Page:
A new study reveals that land values are riding at full gallop in Wellington. — Lisa Martin
Renowned as the Equestrian Capital of the World, Florida’s exclusive enclave of Wellington has seen staggering increases in real estate values since the end of the Great Recession. Witness the current average of $515,000 per acre, an 89 percent jump in six years.
But that’s only part of the story, according to Brad Scherer, president of Atlantic Western Realty Corporation. “What surprised me about our new study is the breadth of the total sales volume as well as the huge increase in price,” he says.
A longtime local, the Florida broker authors the Wellington Land Report, a biennial study of market trends in the most expensive equestrian market in the U.S.
The highly detailed report, which the company first published in 1996, examines all aspects of the market from gross sales to macro trends in the western reaches of Palm Beach County. The area first garnered international attention in the 1970s when it became a mecca for polo enthusiasts when Bill Ylvisaker and Alan Scherer, Brad’s father, launched the Palm Beach Polo and Country Club.
The 2015 Wellington Land Report tells the story of a thriving local market bolstered by scarcity. Consider that in the past two years, 138 sales involving 800 acres in and around Wellington have totaled more than $412,545,000. (Download Volume XI of the Wellington Land Report here.)
“Even in my optimistic 2013 forecast, I didn’t expect us to exceed these highs to this extent,” Scherer says in a phone interview. “Our per-acre prices corrected dramatically during the Great Recession, but the 2015 study shows we’ve made that all back — and then some.” (In 2009, the price per acre dipped to $273,000, 47 percent below today’s market.)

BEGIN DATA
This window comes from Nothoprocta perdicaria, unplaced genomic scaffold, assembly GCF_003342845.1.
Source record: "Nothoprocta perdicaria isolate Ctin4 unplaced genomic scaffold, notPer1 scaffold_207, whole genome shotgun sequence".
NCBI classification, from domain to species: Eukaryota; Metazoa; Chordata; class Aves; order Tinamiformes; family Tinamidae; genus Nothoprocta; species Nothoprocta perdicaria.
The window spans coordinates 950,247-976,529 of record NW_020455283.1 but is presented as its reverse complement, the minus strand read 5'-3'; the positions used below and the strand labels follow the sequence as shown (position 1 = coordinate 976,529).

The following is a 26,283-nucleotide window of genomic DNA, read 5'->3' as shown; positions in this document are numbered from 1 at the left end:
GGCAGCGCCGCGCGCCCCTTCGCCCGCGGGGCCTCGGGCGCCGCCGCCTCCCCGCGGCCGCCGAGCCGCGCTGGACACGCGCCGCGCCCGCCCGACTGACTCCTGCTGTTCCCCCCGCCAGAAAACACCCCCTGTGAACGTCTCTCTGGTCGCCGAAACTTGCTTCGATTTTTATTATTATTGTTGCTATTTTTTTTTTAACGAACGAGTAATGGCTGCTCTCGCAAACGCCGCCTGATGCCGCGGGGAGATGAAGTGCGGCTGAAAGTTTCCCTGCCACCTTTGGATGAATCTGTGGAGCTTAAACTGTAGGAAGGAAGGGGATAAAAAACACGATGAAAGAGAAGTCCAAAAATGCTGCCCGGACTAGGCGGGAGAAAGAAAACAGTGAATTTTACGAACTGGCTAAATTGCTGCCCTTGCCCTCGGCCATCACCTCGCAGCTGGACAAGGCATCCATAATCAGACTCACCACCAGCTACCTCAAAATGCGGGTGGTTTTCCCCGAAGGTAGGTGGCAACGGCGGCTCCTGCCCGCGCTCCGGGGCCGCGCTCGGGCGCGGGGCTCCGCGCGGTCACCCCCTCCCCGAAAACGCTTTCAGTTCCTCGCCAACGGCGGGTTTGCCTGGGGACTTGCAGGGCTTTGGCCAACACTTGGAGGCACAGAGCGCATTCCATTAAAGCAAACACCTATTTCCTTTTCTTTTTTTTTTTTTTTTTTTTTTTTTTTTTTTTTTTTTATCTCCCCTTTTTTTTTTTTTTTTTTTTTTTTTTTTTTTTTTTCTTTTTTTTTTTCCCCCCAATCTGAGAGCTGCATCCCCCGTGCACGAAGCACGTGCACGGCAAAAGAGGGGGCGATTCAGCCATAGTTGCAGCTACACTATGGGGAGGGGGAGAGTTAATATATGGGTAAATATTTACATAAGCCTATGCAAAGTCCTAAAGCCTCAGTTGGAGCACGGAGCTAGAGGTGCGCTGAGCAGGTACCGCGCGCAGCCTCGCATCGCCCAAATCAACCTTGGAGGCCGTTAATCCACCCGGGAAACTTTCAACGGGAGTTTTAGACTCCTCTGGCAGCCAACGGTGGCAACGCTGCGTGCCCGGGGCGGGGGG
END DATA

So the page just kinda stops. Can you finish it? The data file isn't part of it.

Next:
According to Scherer, one of the principal drivers of this upward trajectory is supply: only 15 percent of existing properties have come to market in the last two years. Market share is a second key driver.
“In Wellington, there aren’t one or two owners who can move the needle; part of the strength of this market is that we are talking about almost 800 different owners,” he says.
Those owners include Microsoft co-founder Bill Gates, who purchased an estate in Mallet Hill in 2013. (A year later, the property made headlines after racking up some $40,000 in local fines for an illegal horse-waste storage facility, an issue attributed to a paperwork error. The matter was swiftly resolved.) Gates’s older daughter, Jennifer, is a champion rider. Michael Bloomberg and Bruce Springsteen own properties nearby. Georgina Bloomberg and Jessica Springsteen are both competitive riders. In effect, each enjoys home-field advantage during the Winter Equestrian Festival from January through April, which attracts 250,000 visitors and 2,800 riders from around the world.
John Malone, who sits atop the 2015 Land Report 100 at No. 1, purchased a 95-acre estate two years ago for $12.5 million. But you don’t have to be a financial genius to appreciate how Wellington’s geographical limitations affect land values. Flanked on two sides by Everglades National Park and by residential development to the east and north, Wellington simply cannot expand beyond the confines of its pricey picket fences.
Scherer believes that “the best price protection of all is the pure private sector. Elsewhere, equestrian land or ranches have to be conserved artificially because of the economic pressure of development. But Wellington essentially conserves itself because no developer’s economic model will be successful here,” he says.
Among the macro trends discussed in his current study is the South District Equestrian Preservation Area. Scherer says, “Our 2013 forecast was most bullish on raw land and development opportunities because of the great value disparity between available raw versus improved property values. This forecast proved to be accurate. In the past two years, raw land price appreciation outpaced improved property appreciation by 7X.”
All of these factors have created an area of affluence unrivaled among the equestrian enclaves across the country.
“Two years ago someone asked me if 8,000 acres were really worth $2.5 billion,” says Scherer. “Today that figure is $4 billion.